Old Car Batteries May Get Reborn As Solar Cells


The movement toward renewables is about more than just finding new sources of power. More precisely, it is about feeding a growing, insatiable need for power while polluting less.


Along those lines, scientists at the Massachusetts Institute of Technology (MIT) have found a new source of materials that supports renewable generation and has the added benefit of eliminating a potentially toxic waste stream. This summer, the team of researchers unveiled a system for generating solar power using lead recycled from used car batteries.


As lithium-ion becomes the material of choice for more car batteries, more than 200 million lead-acid batteries will face a future of retirement, and containing the environmental hazard this poses will present a major challenge.


The MIT researchers offer a solution by proposing to recycle the lead from these batteries and putting it to use generating clean power from the sun for millions of people. In the journal “Energy and Environmental Science,” they describe how the lead can be used in a new type of solar cell that uses a compound called perosvkite.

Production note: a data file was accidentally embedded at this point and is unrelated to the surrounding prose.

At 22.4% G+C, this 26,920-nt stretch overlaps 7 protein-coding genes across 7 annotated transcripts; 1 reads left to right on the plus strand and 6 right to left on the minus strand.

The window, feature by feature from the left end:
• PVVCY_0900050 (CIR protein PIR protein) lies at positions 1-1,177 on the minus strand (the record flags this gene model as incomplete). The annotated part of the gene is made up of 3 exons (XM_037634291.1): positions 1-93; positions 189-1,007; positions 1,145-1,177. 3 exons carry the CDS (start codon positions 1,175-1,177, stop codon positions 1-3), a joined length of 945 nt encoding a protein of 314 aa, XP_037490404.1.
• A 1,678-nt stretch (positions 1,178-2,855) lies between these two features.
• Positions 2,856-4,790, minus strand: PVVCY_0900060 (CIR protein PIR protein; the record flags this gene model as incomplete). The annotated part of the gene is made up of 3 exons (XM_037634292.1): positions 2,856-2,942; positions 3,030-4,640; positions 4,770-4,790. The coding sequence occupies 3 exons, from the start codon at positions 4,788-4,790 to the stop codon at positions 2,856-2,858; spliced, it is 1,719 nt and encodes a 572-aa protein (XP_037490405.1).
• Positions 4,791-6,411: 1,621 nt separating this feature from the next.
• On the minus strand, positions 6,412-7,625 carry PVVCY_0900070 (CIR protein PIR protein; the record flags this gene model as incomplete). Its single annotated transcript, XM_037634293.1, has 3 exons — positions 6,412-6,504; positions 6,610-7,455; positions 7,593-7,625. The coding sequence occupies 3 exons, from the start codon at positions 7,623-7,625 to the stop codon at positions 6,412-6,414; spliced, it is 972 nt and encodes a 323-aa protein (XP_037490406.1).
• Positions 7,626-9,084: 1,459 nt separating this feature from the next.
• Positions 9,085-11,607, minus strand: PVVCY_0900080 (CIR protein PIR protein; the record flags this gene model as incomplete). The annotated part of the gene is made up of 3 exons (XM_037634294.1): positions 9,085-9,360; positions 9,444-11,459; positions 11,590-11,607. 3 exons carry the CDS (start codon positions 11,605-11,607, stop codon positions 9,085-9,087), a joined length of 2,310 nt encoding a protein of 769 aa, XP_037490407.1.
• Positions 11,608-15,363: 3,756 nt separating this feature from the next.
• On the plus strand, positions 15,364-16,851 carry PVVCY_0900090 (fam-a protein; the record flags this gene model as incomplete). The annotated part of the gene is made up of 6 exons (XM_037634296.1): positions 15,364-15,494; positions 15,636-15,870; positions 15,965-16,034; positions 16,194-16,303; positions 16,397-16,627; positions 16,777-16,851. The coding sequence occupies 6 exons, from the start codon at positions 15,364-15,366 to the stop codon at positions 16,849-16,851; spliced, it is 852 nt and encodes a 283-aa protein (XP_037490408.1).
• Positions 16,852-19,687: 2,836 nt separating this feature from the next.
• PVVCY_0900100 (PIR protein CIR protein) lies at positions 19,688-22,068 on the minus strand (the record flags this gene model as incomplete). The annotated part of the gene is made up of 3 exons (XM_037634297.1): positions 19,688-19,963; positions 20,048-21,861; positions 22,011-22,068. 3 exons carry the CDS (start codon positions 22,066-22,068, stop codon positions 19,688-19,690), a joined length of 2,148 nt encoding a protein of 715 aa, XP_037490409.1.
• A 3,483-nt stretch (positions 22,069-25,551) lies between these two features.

According to the researchers, solar cells using organolead halide perosvkite have progressed rapidly from the testing phases to a point where they now have a power conversion efficiency level of 19 percent, which is almost equivalent to some silicon-based commercial cells.


While the efficiency potential for this new type of cell is great, the potential for pollution is also large. Typically extracted from raw ore, the production of lead can produce toxic residues. In this age of finding new energy sources that generate less pollution, not more, this toxic lead fallout could kill the hopes for a perosvkite solar market.


By recycling the lead from old car batteries instead, the MIT team sees a potential solution that eliminates the waste stream from two sources.


The research team notes that manufacturers are already preparing to produce perosvkite solar panels, and they hope that their findings will encourage the use of recycled lead from old car batteries in the process.


About the Author

Rick Laezman

Freelance Writer

Rick Laezman is a Los Angeles-based freelance writer who has been covering renewable power for more than 10 years. He may be reached at richardlaezman@msn.com.

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